Early reviews for Adam Driver’s latest sci-fi adventure, 65, have begun to roll in. Written and directed by filmmaking duo Scott Beck and Bryan Woods, the screenwriters responsible for creating the hit creature feature A Quiet Place, 65 sees Driver assume the role of an astronaut from another planet who crash lands on Earth 65 million years in the past. Also joining Driver in this outing is young Avengers: Infinity War star Ariana Greenblatt, who also finds herself at the mercy of a prehistoric planet teeming with dangerous predators.
Critics have now begun to share their opinions on 65, and the consensus seems to indicate the film is a largely derivative and underwhelming affair. While many critics still praise Driver’s bona fides as an action hero and leading man, 65’s lackluster execution is ultimately accused of wasting a premise with gargantuan potential. Check out some of the comments from early reviews below:
Benjamin Lee, The Guardian
Perhaps if it had been truly tell-everyone-on-Twitter terrible, then maybe it would at least be remembered by the time it swiftly lands on plane movie rotation but 65 veers between fine and slightly less than, never quite bringing the fun we were expecting.
Frank Scheck, The Hollywood Reporter
[W]hat could have been a perfectly viable B-picture back in the day now just seems rather low-rent compared with the sci-fi blockbusters of recent years. (After all, how are you gonna keep them down on the farm after they’ve seen Jurassic World?) Although 65 does boast the novelty of Driver blazing away at the dinos with cool high-tech weaponry, the sort that Jeff Goldblum would no doubt have appreciated having.
Todd Gilchrist, Variety
Given its title, it’s tough to know what details in “65” qualify as a surprise or “spoiler” — and anyway, the movie immediately tells you when and where it’s happening. What it doesn’t do, however, is tell you why it’s happening; other than its stardate, this is just another story about an overworked father neglecting his kid in the name of providing for her future.
Manuel Betancourt, AV Club
Aiming to be a gripping survival thriller, 65 rarely surprises. With only two characters to speak of, the stakes feel decidedly low. What 90-minute movie is actually going to dispense with either of its leads midway through its runtime? Thus, every new creature that attacks Mills and Koa becomes merely an exercise in cheap, weightless thrills.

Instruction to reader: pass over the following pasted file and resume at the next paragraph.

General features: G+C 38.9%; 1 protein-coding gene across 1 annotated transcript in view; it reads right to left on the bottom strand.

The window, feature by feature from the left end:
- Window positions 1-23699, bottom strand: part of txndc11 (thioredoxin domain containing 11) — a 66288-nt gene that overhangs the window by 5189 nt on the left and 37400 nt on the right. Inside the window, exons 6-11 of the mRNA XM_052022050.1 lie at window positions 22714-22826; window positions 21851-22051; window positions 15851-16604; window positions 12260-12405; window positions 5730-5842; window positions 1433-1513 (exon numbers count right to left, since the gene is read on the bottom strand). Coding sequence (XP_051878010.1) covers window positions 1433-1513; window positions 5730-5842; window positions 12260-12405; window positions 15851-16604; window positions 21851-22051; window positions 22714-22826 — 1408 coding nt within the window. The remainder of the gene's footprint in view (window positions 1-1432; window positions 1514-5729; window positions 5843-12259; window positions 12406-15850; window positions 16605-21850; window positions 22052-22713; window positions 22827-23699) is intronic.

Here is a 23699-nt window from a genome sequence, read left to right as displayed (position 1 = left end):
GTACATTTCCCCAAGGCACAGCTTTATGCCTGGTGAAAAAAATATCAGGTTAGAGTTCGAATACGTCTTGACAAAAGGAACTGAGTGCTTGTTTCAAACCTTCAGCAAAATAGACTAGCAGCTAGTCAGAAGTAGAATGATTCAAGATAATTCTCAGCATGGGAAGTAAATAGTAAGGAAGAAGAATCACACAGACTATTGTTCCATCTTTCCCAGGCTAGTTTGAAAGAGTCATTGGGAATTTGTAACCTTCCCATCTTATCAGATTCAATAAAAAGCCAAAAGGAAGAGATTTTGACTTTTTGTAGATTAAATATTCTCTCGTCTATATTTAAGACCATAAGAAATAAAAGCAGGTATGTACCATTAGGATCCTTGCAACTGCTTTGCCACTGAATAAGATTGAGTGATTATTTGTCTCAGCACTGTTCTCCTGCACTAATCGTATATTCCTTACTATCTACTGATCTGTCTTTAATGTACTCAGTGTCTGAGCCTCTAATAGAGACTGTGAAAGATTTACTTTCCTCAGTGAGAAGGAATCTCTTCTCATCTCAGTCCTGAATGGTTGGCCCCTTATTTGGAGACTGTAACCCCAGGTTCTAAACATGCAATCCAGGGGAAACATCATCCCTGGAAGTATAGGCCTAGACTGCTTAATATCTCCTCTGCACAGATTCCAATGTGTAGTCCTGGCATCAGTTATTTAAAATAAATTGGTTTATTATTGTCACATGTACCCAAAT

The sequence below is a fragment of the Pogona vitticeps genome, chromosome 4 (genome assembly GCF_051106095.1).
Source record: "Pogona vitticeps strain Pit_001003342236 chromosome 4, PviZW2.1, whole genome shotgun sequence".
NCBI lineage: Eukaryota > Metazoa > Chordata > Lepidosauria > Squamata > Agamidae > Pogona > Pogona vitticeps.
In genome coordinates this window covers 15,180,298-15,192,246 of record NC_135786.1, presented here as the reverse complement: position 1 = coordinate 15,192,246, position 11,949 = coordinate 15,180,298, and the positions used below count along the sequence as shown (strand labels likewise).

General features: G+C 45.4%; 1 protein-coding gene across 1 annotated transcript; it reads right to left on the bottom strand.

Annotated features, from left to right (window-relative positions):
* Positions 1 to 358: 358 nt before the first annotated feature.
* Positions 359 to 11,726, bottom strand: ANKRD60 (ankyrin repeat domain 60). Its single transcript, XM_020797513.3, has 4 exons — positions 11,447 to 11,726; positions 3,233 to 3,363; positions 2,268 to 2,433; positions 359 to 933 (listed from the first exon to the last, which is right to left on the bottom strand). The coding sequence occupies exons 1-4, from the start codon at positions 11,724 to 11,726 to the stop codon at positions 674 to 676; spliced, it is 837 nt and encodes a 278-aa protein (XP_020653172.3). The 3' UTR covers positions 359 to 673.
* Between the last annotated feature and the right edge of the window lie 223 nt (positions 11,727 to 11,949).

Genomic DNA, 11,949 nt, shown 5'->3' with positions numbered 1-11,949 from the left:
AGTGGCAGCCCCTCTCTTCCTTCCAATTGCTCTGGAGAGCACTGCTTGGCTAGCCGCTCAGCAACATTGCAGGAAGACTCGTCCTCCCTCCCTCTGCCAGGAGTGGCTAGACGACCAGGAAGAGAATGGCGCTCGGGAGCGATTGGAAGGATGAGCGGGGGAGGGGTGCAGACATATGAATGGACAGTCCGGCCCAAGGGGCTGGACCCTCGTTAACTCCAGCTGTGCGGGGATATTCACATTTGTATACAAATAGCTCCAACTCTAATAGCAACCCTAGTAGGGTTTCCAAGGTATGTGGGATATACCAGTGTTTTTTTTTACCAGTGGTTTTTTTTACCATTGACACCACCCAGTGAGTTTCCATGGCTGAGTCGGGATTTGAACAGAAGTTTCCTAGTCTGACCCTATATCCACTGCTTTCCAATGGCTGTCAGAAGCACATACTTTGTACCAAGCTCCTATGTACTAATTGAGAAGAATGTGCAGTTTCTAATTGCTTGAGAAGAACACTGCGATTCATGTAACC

Bob Strauss, San Francisco Chronicle
Beck and Woods build suspense, inject terror and stage action proficiently enough, though not with the formal mastery Krasinski often displayed directing “A Quiet Place.” One of the producers of “65,” “Evil Dead” maestro Sam Raimi, seems to have influenced just the icky bug gags and over-the-top nature of the film’s climax.
It’s all done well enough to engage kids and guys who haven’t grown up. But it isn’t engaging, however, in anything like the iconic way Welch’s fur bikini was, in what feels like millions of years ago.
Carla Hay, Culture Mix
The sci-fi movie “65” might have had a major studio budget, but it’s a minor and embarrassing footnote in Adam Driver’s career. What was he thinking to sign up for this shoddy and idiotic mess of a movie? It’s a hodgepodge of ripoffs of much better films, such as “Jurassic Park,” “A Quiet Place” and “The Man Who Fell to Earth.”
Whang Yee Ling, The Straits Times
The narrative tone lacks consistency and urgency – and most curious is how the pair never need to eat. It is bananas even for a B-movie fantasy that conflates space and time travel.
What 65 Reviews Tell Us About The Movie
Despite his time in the Star Wars universe, Driver is perhaps best known for his collaborations with auteur filmmakers and for tackling far more unique fare than the typical box office drawcards. His participation in this latest film, however, sees him leave his nuanced roles behind in favor of portraying a more generic action hero. With a clear and simple premise, 65 should have been a perfect vehicle to deliver nail-biting action sequences and slick special effects.
Unfortunately, however, if the film’s early reviews are any indication, 65 falls well short of the expectations ignited by the film’s recent marketing campaign, including a Super Bowl trailer that was intentionally reminiscent of Ridley Scott’s Alien. Though most critics still continue to praise Driver’s performance as a highlight, it would seem it was not enough to rescue the finished product from B-grade mediocrity. Several critics also pointed out that 65’s inevitable comparisons to the Jurassic World films would do no favors for a film with a noticeably lower budget and less experienced filmmakers behind the cameras.
Serving as Beck and Woods’ directorial debut, 65 is not being described as a total disaster, but it is far from garnering the same kinds of praise the pair received for their work on A Quiet Place. Currently set to open this weekend against a more highly anticipated release, Scream 6, it will be interesting to see whether general audiences will support the film regardless of critics’ opinions.
Next: 65 Might Be A Risk For Adam Driver (But The Role Makes Sense)
Source: Various (see above)